So, when Webpack built the bundle, it jammed everything into github-like.bundle.js(analogous to a fat jar xD)

Since I wanted to export my app.js as a library, I used the libraryTarget: "var" and library: "githubLike" fields in the output field of the Webpack configuration in webpack.config.js.

The libraryTarget: "var" and library: "githubLike" add a var githubLike = (function(){...}).. to the github-like.bundle.js file so that it can be used as a library.

A snippet of the code from github-like.bundle.js looks like:


var githubLike =
/******/ (function(modules) { // webpackBootstrap
/******/ 	// The module cache
/******/ 	var installedModules = {};
/******/ ....

Now, the user of my library(the consumer) can access the GitHubCards and GitHubLangColors by adding the github-like.bundle.js via a script tag and calling them like githubLike.GitHubCards and githubLike.GitHubLangColors respectively. For example,

by adding the following script tag to the html document’s <head>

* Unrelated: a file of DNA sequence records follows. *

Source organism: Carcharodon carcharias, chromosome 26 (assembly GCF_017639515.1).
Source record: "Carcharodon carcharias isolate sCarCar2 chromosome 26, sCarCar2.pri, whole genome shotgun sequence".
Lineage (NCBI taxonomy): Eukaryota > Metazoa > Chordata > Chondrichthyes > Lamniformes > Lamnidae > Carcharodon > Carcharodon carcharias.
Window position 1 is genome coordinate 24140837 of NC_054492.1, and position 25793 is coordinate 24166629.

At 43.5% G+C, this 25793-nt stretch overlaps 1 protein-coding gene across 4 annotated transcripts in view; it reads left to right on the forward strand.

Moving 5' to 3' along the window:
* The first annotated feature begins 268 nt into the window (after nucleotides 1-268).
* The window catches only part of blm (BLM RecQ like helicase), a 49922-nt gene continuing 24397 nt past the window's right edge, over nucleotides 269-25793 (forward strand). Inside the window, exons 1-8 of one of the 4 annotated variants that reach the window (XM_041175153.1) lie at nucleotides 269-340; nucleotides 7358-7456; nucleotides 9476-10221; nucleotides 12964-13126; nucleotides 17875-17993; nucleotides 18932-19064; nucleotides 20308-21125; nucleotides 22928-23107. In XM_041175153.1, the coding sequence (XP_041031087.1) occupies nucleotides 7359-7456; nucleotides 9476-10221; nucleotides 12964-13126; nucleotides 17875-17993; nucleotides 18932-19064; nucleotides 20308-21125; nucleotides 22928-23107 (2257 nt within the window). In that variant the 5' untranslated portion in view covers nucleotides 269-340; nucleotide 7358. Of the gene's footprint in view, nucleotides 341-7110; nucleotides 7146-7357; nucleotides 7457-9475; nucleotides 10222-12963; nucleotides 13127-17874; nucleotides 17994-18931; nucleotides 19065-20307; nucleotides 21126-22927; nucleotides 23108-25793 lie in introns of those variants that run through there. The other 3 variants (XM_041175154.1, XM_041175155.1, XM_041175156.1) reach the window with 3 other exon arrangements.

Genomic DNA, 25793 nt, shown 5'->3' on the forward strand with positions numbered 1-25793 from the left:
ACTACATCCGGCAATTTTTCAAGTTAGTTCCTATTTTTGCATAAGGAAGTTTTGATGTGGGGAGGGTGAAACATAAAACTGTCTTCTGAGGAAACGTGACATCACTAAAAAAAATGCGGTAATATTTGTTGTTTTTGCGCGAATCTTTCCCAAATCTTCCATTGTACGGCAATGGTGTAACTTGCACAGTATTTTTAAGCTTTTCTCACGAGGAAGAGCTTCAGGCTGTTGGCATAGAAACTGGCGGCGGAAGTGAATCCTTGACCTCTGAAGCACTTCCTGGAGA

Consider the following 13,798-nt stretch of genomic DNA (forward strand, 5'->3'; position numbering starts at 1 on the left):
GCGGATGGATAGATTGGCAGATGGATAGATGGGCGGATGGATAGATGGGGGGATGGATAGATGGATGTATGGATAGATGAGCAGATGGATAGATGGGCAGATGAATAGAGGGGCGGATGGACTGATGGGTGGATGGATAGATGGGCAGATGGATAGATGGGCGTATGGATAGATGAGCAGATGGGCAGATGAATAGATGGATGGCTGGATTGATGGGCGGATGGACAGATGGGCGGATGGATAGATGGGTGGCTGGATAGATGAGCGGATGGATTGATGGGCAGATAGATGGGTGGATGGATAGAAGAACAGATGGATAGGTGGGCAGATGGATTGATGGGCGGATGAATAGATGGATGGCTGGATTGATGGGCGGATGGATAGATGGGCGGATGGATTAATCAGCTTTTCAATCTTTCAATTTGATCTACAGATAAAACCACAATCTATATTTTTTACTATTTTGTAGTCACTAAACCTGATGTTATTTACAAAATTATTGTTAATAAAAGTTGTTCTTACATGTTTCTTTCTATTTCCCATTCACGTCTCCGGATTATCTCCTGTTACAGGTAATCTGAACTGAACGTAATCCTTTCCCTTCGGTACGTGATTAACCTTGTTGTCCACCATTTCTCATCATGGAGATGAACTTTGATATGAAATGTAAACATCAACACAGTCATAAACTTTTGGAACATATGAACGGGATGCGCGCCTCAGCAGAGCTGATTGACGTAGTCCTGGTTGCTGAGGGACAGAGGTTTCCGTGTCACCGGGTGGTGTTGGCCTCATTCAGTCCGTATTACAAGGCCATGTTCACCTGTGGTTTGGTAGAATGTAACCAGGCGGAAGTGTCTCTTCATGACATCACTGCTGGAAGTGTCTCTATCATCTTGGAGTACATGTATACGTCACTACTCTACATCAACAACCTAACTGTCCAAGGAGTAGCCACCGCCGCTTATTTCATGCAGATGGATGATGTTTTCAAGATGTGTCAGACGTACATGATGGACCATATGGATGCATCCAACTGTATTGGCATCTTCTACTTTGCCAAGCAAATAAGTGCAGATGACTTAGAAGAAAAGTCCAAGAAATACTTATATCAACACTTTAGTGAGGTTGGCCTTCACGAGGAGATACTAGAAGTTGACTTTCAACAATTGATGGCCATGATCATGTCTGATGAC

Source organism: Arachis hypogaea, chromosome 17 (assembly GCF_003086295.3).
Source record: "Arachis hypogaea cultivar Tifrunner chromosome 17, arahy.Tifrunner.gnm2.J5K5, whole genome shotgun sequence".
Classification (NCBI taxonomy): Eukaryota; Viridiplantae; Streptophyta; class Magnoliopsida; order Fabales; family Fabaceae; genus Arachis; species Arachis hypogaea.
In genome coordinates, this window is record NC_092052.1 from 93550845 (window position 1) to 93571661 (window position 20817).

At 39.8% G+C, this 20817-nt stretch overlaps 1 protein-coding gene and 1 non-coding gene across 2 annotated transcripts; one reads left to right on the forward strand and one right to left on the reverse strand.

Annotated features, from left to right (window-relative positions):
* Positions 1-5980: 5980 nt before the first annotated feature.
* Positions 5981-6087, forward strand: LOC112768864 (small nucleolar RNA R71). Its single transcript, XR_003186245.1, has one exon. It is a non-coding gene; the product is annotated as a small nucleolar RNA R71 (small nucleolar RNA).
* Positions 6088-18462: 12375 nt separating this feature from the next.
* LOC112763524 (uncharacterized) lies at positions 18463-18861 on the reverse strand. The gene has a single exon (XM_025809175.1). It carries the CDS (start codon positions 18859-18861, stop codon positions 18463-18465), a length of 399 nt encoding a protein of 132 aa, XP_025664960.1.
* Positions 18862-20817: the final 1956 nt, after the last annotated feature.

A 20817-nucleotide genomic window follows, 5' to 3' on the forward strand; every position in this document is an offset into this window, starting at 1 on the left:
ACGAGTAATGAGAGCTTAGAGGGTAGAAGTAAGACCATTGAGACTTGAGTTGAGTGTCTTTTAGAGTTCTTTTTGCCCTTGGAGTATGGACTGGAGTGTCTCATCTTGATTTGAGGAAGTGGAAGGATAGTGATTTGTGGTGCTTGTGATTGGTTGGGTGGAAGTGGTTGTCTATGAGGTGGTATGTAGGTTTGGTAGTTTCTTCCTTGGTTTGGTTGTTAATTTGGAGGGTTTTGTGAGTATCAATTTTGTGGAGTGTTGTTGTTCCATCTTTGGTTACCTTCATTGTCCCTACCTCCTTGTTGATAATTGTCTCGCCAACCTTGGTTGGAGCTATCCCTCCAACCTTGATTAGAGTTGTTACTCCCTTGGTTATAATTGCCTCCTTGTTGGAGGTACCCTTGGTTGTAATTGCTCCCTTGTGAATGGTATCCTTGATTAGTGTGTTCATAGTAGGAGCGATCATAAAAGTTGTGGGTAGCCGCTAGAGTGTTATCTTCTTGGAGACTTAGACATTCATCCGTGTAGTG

<script src="/js/github-like.bundle.js"></script>

and the following function call in one of the included JS files,


githubLike.GitHubCards.render("sidmishraw", "projectsList", () => {
  /// WIP, will make a language carousel thingy
  jQuery("#languagesIDabbleIn").html(
    `<ol class="pinned-repos-list mb-4">` +
    githubLike.GitHubCards.getMyLanguages() +
    `</ol>`
  );
  /// WIP, will make a language carousel thingy
  stopLoader();
});

the consumer can use the githubLike.GitHubCards object to render GitHub repository/project cards.


Note: I externalized the jQuery, react and react-dom dependencies because I didn’t want to bundle them together. This is useful in cases where the consumer already has jQuery, react and react-dom scripts added to their projects. It also forces the consumer to use these in their project.

The thing I noticed while mentioning the externals in the webpack.config.js was that, they are supposed to be actual objects and functions that were imported rather than the files. In my case, it has to be React, Component, ReactDOM and jQuery since I used these objects in my JS files.

Note: When I tried to use jQuery, react and react-dom (file/module names), Webpack was not happy and the build failed.

To bundle CSS files, I had to use the extract-text-webpack-plugin, css-loader and style-loader. The extract-text-webpack-plugin extracted the CSS files and ran them through the loaders and bundled them into a file called styles.css. This was only used for testing, in my final project build(this blog), I already had the CSS files included in the default.html template hence didn’t require it :)